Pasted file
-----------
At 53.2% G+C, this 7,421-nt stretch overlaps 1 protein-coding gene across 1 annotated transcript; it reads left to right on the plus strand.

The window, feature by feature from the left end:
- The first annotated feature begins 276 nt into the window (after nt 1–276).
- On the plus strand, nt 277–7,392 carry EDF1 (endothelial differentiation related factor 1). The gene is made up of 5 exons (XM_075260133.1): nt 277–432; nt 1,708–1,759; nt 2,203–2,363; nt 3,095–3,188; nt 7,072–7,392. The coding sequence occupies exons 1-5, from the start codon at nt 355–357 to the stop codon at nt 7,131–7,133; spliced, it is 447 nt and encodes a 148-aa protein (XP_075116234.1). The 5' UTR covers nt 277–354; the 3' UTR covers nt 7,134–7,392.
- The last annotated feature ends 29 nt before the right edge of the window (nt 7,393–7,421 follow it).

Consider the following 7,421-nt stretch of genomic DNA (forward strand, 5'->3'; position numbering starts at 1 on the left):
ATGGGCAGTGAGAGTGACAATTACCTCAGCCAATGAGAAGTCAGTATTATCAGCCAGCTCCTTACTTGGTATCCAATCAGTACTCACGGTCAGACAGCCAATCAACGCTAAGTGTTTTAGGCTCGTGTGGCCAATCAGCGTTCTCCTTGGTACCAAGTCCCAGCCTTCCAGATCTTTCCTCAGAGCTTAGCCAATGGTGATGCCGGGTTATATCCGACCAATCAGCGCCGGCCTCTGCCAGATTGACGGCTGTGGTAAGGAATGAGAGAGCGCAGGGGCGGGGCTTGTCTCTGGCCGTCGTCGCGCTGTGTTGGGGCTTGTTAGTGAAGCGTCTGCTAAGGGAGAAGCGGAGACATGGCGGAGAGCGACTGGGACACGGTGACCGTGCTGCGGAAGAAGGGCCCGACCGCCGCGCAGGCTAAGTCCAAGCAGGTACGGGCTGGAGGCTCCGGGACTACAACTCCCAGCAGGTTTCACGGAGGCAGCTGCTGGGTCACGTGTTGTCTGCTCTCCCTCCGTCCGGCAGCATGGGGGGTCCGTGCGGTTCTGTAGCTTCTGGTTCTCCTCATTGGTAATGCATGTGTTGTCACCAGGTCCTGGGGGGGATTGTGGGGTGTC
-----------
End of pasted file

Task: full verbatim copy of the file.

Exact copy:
At 53.2% G+C, this 7,421-nt stretch overlaps 1 protein-coding gene across 1 annotated transcript; it reads left to right on the plus strand.

The window, feature by feature from the left end:
- The first annotated feature begins 276 nt into the window (after nt 1–276).
- On the plus strand, nt 277–7,392 carry EDF1 (endothelial differentiation related factor 1). The gene is made up of 5 exons (XM_075260133.1): nt 277–432; nt 1,708–1,759; nt 2,203–2,363; nt 3,095–3,188; nt 7,072–7,392. The coding sequence occupies exons 1-5, from the start codon at nt 355–357 to the stop codon at nt 7,131–7,133; spliced, it is 447 nt and encodes a 148-aa protein (XP_075116234.1). The 5' UTR covers nt 277–354; the 3' UTR covers nt 7,134–7,392.
- The last annotated feature ends 29 nt before the right edge of the window (nt 7,393–7,421 follow it).

Consider the following 7,421-nt stretch of genomic DNA (forward strand, 5'->3'; position numbering starts at 1 on the left):
ATGGGCAGTGAGAGTGACAATTACCTCAGCCAATGAGAAGTCAGTATTATCAGCCAGCTCCTTACTTGGTATCCAATCAGTACTCACGGTCAGACAGCCAATCAACGCTAAGTGTTTTAGGCTCGTGTGGCCAATCAGCGTTCTCCTTGGTACCAAGTCCCAGCCTTCCAGATCTTTCCTCAGAGCTTAGCCAATGGTGATGCCGGGTTATATCCGACCAATCAGCGCCGGCCTCTGCCAGATTGACGGCTGTGGTAAGGAATGAGAGAGCGCAGGGGCGGGGCTTGTCTCTGGCCGTCGTCGCGCTGTGTTGGGGCTTGTTAGTGAAGCGTCTGCTAAGGGAGAAGCGGAGACATGGCGGAGAGCGACTGGGACACGGTGACCGTGCTGCGGAAGAAGGGCCCGACCGCCGCGCAGGCTAAGTCCAAGCAGGTACGGGCTGGAGGCTCCGGGACTACAACTCCCAGCAGGTTTCACGGAGGCAGCTGCTGGGTCACGTGTTGTCTGCTCTCCCTCCGTCCGGCAGCATGGGGGGTCCGTGCGGTTCTGTAGCTTCTGGTTCTCCTCATTGGTAATGCATGTGTTGTCACCAGGTCCTGGGGGGGATTGTGGGGTGTC